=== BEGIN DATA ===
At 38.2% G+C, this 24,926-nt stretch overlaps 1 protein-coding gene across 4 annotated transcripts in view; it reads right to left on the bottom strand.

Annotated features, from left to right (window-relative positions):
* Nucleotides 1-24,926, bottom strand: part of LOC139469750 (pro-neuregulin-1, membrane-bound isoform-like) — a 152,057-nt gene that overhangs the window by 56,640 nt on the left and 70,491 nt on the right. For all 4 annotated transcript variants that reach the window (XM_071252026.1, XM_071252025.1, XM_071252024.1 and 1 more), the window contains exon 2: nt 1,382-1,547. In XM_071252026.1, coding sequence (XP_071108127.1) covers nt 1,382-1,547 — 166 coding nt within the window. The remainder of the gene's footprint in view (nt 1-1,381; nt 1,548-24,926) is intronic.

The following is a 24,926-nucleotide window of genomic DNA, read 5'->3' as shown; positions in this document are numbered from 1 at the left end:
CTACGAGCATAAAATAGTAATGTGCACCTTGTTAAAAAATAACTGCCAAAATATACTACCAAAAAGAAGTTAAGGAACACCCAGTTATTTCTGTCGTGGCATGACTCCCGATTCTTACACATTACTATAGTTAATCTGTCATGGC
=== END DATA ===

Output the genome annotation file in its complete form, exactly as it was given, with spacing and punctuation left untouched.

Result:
At 38.2% G+C, this 24,926-nt stretch overlaps 1 protein-coding gene across 4 annotated transcripts in view; it reads right to left on the bottom strand.

Annotated features, from left to right (window-relative positions):
* Nucleotides 1-24,926, bottom strand: part of LOC139469750 (pro-neuregulin-1, membrane-bound isoform-like) — a 152,057-nt gene that overhangs the window by 56,640 nt on the left and 70,491 nt on the right. For all 4 annotated transcript variants that reach the window (XM_071252026.1, XM_071252025.1, XM_071252024.1 and 1 more), the window contains exon 2: nt 1,382-1,547. In XM_071252026.1, coding sequence (XP_071108127.1) covers nt 1,382-1,547 — 166 coding nt within the window. The remainder of the gene's footprint in view (nt 1-1,381; nt 1,548-24,926) is intronic.

The following is a 24,926-nucleotide window of genomic DNA, read 5'->3' as shown; positions in this document are numbered from 1 at the left end:
CTACGAGCATAAAATAGTAATGTGCACCTTGTTAAAAAATAACTGCCAAAATATACTACCAAAAAGAAGTTAAGGAACACCCAGTTATTTCTGTCGTGGCATGACTCCCGATTCTTACACATTACTATAGTTAATCTGTCATGGC